Posted at: 05/08/2013 9:43 PM
Updated at: 05/08/2013 10:15 PM
By: Maarja Anderson
It might finally be feeling like Spring, but the UMD Sustainable Agriculture Project (SAP) is seeing the results of the long Northland winter. Last year they produced 20,000 pounds of produce for the campus dining hall, but this season is starting a little slower.
The SAP greenhouse is located at UMD's Natural Resources Research Institute. Right now, they have 7,000 seedlings of 50 different kinds of vegetables waiting for planting.
"We are in the seedling stage. We are taking the seeds and sprouting them...and hopefully in a few weeks we will be transplanting the seedlings," said student farm manager, Kevin Moris.
SAP is a way for students to get their hands a little dirty while learning about fresh food. Randel Hanson is the professor behind the green operation.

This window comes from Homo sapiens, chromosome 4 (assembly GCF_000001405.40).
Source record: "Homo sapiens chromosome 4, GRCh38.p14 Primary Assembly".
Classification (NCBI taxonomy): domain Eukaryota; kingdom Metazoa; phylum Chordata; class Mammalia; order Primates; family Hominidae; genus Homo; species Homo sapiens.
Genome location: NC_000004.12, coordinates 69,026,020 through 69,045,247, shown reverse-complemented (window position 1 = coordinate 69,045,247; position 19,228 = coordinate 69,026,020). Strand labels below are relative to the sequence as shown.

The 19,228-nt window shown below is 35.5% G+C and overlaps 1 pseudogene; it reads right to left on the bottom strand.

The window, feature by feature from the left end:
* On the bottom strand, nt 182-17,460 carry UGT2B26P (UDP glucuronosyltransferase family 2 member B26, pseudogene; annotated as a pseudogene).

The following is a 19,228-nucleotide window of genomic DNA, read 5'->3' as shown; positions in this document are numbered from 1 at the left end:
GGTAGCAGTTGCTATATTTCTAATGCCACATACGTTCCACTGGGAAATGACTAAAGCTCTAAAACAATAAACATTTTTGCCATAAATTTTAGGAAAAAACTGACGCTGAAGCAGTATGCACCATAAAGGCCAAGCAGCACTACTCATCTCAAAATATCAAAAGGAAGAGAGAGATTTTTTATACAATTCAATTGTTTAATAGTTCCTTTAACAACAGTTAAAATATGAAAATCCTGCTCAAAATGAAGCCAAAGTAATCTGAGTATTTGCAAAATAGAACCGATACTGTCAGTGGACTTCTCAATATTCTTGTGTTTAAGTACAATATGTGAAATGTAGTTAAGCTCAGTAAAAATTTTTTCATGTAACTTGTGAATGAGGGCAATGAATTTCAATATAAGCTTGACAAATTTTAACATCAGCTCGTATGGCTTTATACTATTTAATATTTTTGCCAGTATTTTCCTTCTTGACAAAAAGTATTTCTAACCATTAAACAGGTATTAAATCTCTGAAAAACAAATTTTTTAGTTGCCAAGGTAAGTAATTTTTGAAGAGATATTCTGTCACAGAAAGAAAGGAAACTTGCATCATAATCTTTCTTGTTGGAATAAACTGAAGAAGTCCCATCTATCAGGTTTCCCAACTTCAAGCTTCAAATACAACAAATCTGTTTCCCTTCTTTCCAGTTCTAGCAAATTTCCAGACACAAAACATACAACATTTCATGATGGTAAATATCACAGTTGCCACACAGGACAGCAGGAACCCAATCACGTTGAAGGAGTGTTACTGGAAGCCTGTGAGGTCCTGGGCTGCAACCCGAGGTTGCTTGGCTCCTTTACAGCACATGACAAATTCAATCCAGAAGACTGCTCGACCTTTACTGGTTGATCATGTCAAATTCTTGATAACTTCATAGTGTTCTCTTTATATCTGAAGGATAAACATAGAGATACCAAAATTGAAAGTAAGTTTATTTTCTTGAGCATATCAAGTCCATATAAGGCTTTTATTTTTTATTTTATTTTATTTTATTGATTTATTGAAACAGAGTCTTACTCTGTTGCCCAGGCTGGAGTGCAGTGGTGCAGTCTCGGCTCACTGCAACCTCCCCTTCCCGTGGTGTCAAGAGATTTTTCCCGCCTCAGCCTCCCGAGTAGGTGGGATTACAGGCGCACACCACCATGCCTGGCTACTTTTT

"We grow produce with students and that gets sold to Dining Services and that helps the Dining Services move towards a local food system,' said Hanson.
In their third year, SAP is expanding with more students and more land. Last year, they had over 1,000 students visit their farm. But this long Northland winter has set them back planting.
"We are long overdue to be in the field. Last year, we were working out in the field in early to mid-March and here we are two months later,' said Hanson.
Despite the snowy April, SAP hopes to yield more produce than they did last year.
"It was a phenomenal year. After the farm dried up after the flood, it really just took off and we had great production," said Moris.
The late Spring was nerve-racking for the students, but Hanson said it's just another lesson in the greenhouse.
"It's a learning process for students and us in terms of how we can respond to the changes that nature is always bringing us," said Hanson.